This is not the sign you are looking for…

Outdated content that has been abandoned by the side of the trail is confusing at best and perhaps liter. Faded, inaccurate, confusing, and left over from a previous project. How many outdated messages do we leave throughout our organization? On our websites, in our facility, among our rituals, or even in current activities? Do we even see these legacy symbols anymore? Is there a process where someone outside our enterprise might help us identify what has become unseeable?

Enter Here

How we welcome those we aspire to serve makes a difference, and it establishes a mindset and displays our core values. There is an opportunity to design with intention, engage, inspire, and energize. Equally, one can create the mundane, limit expectations, and secure the lowest common denominator. How do you welcome your team members? Is it unique and worthy of comment, or does it feel like roll call in a high school classroom?

The Visible Unfinished Product

Making a finished product visible is a challenge for any work in progress. It might be easier with a brick-and-mortar project versus creating something entirely new. If we can attach an anchor point, others can join us on the belay ledge and watch us try to solve the next pitch as we climb upwards. If we leave our audience too far below or out of sight, our progress is anecdotal, and it is harder to sustain momentum. How might we bring our fans along on the journey? How might we offer a glimpse into what we are creating and how it will allow us to make a difference?

Confluence of Definition

The idea that we can categorize and sort things into well-defined groups is academic. Overlap in the real world is necessary and evident in real-time. Wildlife does not comprehend the human-centered definition of property boundaries. We can mark, fence, and post private property signs, but might we consider how to remain flexible to different mindsets and natural tendencies?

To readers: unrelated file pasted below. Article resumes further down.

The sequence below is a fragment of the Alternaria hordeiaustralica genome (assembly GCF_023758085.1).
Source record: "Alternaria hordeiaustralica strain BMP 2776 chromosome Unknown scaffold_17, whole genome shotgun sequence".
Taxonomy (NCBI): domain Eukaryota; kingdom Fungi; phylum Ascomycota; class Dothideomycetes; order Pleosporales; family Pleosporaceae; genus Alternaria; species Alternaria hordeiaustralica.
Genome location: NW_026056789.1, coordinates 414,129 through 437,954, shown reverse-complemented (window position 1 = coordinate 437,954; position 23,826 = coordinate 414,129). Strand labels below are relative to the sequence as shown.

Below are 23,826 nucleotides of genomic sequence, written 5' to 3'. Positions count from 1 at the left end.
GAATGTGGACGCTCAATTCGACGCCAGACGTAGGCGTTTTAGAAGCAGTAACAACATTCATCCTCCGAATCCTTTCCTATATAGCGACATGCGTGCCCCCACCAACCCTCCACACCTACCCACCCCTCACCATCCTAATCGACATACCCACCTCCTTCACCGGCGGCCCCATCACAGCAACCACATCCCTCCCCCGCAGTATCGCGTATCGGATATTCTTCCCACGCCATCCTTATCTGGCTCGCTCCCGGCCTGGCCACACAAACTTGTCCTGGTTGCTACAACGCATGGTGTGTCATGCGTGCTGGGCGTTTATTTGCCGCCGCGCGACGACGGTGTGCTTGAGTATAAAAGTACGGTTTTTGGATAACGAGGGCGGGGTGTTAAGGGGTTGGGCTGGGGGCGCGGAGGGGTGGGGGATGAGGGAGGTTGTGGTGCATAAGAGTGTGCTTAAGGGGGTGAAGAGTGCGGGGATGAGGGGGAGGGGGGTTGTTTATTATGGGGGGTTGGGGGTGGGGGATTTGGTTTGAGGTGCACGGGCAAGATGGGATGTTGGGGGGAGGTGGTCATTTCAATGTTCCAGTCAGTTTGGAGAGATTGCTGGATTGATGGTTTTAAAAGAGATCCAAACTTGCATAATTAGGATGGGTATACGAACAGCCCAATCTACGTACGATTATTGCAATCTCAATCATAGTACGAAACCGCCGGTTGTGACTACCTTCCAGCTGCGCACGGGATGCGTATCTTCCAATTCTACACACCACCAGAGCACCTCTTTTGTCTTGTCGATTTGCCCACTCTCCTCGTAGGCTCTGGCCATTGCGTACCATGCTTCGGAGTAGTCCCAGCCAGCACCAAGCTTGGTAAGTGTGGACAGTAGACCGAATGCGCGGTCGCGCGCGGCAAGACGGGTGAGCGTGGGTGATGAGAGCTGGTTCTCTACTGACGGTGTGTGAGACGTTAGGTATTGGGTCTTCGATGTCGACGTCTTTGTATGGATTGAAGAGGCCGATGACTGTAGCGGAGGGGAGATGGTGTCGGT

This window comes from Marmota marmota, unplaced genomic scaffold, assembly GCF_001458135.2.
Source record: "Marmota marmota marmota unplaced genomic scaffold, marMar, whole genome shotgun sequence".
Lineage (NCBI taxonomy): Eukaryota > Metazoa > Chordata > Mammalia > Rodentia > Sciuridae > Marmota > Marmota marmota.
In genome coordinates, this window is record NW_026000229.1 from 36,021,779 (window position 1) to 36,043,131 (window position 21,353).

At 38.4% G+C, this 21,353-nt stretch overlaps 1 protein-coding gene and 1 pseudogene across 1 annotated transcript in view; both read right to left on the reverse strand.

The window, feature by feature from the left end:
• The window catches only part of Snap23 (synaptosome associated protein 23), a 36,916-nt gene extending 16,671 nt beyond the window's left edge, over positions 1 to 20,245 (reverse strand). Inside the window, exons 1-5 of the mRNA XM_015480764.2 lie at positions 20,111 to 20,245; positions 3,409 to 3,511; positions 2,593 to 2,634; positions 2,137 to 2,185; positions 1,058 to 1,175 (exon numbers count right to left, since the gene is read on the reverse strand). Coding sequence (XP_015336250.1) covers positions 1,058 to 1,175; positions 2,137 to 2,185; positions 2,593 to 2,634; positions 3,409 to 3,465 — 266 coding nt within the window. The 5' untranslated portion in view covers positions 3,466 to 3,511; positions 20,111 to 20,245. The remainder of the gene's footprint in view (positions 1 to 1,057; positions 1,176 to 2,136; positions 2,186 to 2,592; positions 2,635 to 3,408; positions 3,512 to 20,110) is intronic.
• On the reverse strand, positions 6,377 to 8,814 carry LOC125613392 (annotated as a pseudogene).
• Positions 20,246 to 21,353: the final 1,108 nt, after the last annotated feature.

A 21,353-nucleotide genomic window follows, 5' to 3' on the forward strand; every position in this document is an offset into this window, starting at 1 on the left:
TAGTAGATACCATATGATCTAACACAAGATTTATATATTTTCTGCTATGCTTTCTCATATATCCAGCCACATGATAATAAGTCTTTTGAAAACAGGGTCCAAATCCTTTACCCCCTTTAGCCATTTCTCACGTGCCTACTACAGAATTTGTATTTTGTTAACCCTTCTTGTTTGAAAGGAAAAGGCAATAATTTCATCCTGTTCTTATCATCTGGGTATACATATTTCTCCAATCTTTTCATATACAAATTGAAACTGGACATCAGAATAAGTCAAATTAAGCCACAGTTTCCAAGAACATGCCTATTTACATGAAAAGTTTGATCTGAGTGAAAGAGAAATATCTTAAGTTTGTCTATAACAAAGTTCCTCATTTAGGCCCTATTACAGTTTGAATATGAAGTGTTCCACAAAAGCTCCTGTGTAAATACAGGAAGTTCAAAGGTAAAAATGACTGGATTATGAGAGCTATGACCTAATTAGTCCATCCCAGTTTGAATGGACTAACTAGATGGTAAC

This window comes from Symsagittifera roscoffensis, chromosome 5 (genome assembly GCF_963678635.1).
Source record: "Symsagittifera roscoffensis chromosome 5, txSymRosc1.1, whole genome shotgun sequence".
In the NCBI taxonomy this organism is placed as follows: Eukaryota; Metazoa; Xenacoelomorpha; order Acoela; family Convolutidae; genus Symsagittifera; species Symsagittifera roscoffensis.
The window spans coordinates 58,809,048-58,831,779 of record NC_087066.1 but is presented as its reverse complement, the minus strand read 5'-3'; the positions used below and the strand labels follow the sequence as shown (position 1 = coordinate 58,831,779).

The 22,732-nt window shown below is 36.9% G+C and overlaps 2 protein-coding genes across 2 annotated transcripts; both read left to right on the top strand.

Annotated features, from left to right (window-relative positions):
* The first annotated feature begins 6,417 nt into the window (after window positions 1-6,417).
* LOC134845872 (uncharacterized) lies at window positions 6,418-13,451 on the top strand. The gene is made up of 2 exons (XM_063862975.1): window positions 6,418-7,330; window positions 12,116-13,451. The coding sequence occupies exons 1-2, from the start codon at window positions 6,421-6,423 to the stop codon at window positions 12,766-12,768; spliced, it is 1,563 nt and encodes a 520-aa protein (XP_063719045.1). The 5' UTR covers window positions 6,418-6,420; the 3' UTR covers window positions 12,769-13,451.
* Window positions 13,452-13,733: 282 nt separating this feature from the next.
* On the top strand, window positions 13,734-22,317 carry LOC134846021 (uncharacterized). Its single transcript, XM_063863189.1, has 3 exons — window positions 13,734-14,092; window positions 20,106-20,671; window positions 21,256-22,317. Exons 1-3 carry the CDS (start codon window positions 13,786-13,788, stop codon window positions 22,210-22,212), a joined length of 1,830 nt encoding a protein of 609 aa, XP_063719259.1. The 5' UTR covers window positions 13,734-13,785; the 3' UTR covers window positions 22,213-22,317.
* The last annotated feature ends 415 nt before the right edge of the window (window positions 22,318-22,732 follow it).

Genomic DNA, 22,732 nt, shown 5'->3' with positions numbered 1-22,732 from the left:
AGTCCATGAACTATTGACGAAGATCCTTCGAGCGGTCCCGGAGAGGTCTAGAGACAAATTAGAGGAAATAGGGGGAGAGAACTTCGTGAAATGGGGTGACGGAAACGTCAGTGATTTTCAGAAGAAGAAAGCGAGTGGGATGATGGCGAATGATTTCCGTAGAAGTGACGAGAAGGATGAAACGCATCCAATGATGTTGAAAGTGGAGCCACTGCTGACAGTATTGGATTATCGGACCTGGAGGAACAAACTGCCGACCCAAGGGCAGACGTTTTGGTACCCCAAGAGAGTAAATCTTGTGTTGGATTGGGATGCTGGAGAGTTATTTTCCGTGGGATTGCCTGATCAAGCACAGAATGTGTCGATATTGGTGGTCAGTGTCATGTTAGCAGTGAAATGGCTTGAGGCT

When Will the Inconvenience End?

The aircraft tray table broke. Perhaps the forces of daily passenger use overcame the lifetime capabilities of the mechanism. A post-it note confirms the tray table is inoperable. We can overcome the inconvenience but might it feel better if there was clarity on how and when broken becomes operational. If the post-it note stated the tray table would be fixed tonight, this week, within a month, might we feel that our suffering was temporary, which is a more fathomable and digestible period?

How might we acknowledge the broken elements of our cause and share our plan to return the disrupted piece into service? We may still receive complaints, but a definitive answer on how we are moving forward is better than ‘we know.’

How long would you allow your bedroom smoke detector to continue sounding a low battery alarm? If it is evident and annoying, we tend to remedy the situation quickly. If we run a large hotel and the bedside clock is alarming in an unoccupied room, housekeeping might turn it off the next day. There is a scale to inconveniences, but we might want to understand the perspective of the people who interact with the problem. Almost every airline challenge ranks above the broken tray table. However, if it remains unfixed for a week, sixty passengers are disappointed. Continue for a month, and two-hundred forty passengers are without the tray table amenity. Fix it the first overnight, and the inconvenience stops at eight.


The swimming conditions are not optimal at the reservoir right now, and it is impossible to swim in the designated area. The water level might rise in a month, and the beach will be covered with water. Selecting the best month to swim is a critical step.

If we ask for a philanthropic investment days after receiving a gift, our timing might appear unappreciative and insensitive. If we have not expressed our gratitude, demonstrated the first investment’s impact, and built a trusting relationship, our timing might disrupt future contributions.

How might we balance our proposed actions with a sensible timeline? How might we be human-centered in our approach, so a calendar informs but does not define our next step?